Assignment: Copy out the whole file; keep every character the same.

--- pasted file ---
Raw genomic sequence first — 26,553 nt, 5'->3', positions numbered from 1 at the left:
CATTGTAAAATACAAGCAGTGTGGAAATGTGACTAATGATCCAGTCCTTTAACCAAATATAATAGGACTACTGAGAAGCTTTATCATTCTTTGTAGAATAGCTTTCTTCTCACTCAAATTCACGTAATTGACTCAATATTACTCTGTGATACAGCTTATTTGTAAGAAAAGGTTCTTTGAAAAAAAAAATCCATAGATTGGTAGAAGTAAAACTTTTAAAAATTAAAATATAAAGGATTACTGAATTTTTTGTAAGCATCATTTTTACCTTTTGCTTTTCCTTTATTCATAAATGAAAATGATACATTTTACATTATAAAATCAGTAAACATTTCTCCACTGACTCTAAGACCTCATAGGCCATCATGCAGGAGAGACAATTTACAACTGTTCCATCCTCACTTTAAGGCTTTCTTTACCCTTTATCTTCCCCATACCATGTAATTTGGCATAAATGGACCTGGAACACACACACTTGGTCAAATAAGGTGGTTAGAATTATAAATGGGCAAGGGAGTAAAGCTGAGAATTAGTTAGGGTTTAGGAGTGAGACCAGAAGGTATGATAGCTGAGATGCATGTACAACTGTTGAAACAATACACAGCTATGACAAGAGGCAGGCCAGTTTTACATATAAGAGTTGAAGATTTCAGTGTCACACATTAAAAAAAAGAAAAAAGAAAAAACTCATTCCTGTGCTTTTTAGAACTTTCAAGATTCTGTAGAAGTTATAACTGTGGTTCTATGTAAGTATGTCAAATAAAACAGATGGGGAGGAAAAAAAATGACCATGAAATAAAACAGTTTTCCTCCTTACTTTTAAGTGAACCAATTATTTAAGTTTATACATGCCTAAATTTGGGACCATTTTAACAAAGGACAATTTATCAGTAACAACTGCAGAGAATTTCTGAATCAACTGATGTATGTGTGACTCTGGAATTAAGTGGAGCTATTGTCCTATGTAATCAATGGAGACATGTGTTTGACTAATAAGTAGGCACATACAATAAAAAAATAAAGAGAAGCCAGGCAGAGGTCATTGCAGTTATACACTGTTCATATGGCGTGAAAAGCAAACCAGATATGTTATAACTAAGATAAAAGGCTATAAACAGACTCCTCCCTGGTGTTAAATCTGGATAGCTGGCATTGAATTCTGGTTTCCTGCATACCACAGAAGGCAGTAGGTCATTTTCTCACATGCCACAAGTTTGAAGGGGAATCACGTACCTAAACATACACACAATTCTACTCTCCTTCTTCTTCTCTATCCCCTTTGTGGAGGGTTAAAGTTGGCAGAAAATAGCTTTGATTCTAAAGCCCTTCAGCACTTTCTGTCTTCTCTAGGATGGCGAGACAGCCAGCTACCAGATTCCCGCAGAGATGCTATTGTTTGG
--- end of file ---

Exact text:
Raw genomic sequence first — 26,553 nt, 5'->3', positions numbered from 1 at the left:
CATTGTAAAATACAAGCAGTGTGGAAATGTGACTAATGATCCAGTCCTTTAACCAAATATAATAGGACTACTGAGAAGCTTTATCATTCTTTGTAGAATAGCTTTCTTCTCACTCAAATTCACGTAATTGACTCAATATTACTCTGTGATACAGCTTATTTGTAAGAAAAGGTTCTTTGAAAAAAAAAATCCATAGATTGGTAGAAGTAAAACTTTTAAAAATTAAAATATAAAGGATTACTGAATTTTTTGTAAGCATCATTTTTACCTTTTGCTTTTCCTTTATTCATAAATGAAAATGATACATTTTACATTATAAAATCAGTAAACATTTCTCCACTGACTCTAAGACCTCATAGGCCATCATGCAGGAGAGACAATTTACAACTGTTCCATCCTCACTTTAAGGCTTTCTTTACCCTTTATCTTCCCCATACCATGTAATTTGGCATAAATGGACCTGGAACACACACACTTGGTCAAATAAGGTGGTTAGAATTATAAATGGGCAAGGGAGTAAAGCTGAGAATTAGTTAGGGTTTAGGAGTGAGACCAGAAGGTATGATAGCTGAGATGCATGTACAACTGTTGAAACAATACACAGCTATGACAAGAGGCAGGCCAGTTTTACATATAAGAGTTGAAGATTTCAGTGTCACACATTAAAAAAAAGAAAAAAGAAAAAACTCATTCCTGTGCTTTTTAGAACTTTCAAGATTCTGTAGAAGTTATAACTGTGGTTCTATGTAAGTATGTCAAATAAAACAGATGGGGAGGAAAAAAAATGACCATGAAATAAAACAGTTTTCCTCCTTACTTTTAAGTGAACCAATTATTTAAGTTTATACATGCCTAAATTTGGGACCATTTTAACAAAGGACAATTTATCAGTAACAACTGCAGAGAATTTCTGAATCAACTGATGTATGTGTGACTCTGGAATTAAGTGGAGCTATTGTCCTATGTAATCAATGGAGACATGTGTTTGACTAATAAGTAGGCACATACAATAAAAAAATAAAGAGAAGCCAGGCAGAGGTCATTGCAGTTATACACTGTTCATATGGCGTGAAAAGCAAACCAGATATGTTATAACTAAGATAAAAGGCTATAAACAGACTCCTCCCTGGTGTTAAATCTGGATAGCTGGCATTGAATTCTGGTTTCCTGCATACCACAGAAGGCAGTAGGTCATTTTCTCACATGCCACAAGTTTGAAGGGGAATCACGTACCTAAACATACACACAATTCTACTCTCCTTCTTCTTCTCTATCCCCTTTGTGGAGGGTTAAAGTTGGCAGAAAATAGCTTTGATTCTAAAGCCCTTCAGCACTTTCTGTCTTCTCTAGGATGGCGAGACAGCCAGCTACCAGATTCCCGCAGAGATGCTATTGTTTGG